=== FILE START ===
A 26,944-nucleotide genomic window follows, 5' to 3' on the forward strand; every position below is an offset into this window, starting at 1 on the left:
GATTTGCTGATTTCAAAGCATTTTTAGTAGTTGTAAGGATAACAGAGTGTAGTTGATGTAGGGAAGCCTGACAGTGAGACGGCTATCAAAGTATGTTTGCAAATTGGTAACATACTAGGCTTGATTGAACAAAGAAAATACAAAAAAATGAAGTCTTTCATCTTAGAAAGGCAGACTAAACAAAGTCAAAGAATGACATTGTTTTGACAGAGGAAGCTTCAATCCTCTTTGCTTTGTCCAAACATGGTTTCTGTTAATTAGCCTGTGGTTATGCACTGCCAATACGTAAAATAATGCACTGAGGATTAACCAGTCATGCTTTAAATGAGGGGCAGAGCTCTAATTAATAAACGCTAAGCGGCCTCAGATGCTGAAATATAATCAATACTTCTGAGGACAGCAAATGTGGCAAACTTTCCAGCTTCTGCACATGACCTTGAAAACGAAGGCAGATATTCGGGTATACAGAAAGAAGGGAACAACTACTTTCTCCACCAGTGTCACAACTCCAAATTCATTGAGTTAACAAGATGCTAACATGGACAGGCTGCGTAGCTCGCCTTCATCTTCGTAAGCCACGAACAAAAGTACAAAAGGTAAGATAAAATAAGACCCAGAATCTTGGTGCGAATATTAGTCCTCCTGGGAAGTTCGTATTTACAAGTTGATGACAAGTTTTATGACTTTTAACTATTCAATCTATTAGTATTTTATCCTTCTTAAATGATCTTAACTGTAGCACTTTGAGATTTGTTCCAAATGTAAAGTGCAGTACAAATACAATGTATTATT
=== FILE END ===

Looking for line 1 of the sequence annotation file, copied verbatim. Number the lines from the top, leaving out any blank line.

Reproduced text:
A 26,944-nucleotide genomic window follows, 5' to 3' on the forward strand; every position below is an offset into this window, starting at 1 on the left: